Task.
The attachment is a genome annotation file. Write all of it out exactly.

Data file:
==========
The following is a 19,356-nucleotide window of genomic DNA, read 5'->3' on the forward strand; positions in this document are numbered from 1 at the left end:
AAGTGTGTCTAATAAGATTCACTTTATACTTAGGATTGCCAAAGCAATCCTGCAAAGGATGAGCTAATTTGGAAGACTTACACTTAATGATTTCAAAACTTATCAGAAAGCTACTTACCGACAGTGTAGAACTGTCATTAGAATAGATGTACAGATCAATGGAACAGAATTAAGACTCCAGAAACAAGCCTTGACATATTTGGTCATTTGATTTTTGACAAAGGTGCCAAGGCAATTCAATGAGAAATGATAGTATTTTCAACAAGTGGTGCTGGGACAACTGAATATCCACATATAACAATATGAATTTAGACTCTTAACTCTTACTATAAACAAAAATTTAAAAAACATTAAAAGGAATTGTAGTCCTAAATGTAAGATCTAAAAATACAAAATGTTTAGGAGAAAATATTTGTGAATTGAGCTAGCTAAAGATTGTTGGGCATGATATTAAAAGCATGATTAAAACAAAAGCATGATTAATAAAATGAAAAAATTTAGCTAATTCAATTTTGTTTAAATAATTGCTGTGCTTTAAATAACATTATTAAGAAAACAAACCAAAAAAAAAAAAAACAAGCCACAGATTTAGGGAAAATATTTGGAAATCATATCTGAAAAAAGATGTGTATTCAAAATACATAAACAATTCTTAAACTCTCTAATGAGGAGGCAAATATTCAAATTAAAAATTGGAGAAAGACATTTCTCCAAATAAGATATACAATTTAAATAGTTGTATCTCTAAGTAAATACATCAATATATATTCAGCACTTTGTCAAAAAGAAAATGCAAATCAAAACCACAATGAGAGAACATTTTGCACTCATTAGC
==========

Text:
The following is a 19,356-nucleotide window of genomic DNA, read 5'->3' on the forward strand; positions in this document are numbered from 1 at the left end:
AAGTGTGTCTAATAAGATTCACTTTATACTTAGGATTGCCAAAGCAATCCTGCAAAGGATGAGCTAATTTGGAAGACTTACACTTAATGATTTCAAAACTTATCAGAAAGCTACTTACCGACAGTGTAGAACTGTCATTAGAATAGATGTACAGATCAATGGAACAGAATTAAGACTCCAGAAACAAGCCTTGACATATTTGGTCATTTGATTTTTGACAAAGGTGCCAAGGCAATTCAATGAGAAATGATAGTATTTTCAACAAGTGGTGCTGGGACAACTGAATATCCACATATAACAATATGAATTTAGACTCTTAACTCTTACTATAAACAAAAATTTAAAAAACATTAAAAGGAATTGTAGTCCTAAATGTAAGATCTAAAAATACAAAATGTTTAGGAGAAAATATTTGTGAATTGAGCTAGCTAAAGATTGTTGGGCATGATATTAAAAGCATGATTAAAACAAAAGCATGATTAATAAAATGAAAAAATTTAGCTAATTCAATTTTGTTTAAATAATTGCTGTGCTTTAAATAACATTATTAAGAAAACAAACCAAAAAAAAAAAAAACAAGCCACAGATTTAGGGAAAATATTTGGAAATCATATCTGAAAAAAGATGTGTATTCAAAATACATAAACAATTCTTAAACTCTCTAATGAGGAGGCAAATATTCAAATTAAAAATTGGAGAAAGACATTTCTCCAAATAAGATATACAATTTAAATAGTTGTATCTCTAAGTAAATACATCAATATATATTCAGCACTTTGTCAAAAAGAAAATGCAAATCAAAACCACAATGAGAGAACATTTTGCACTCATTAGC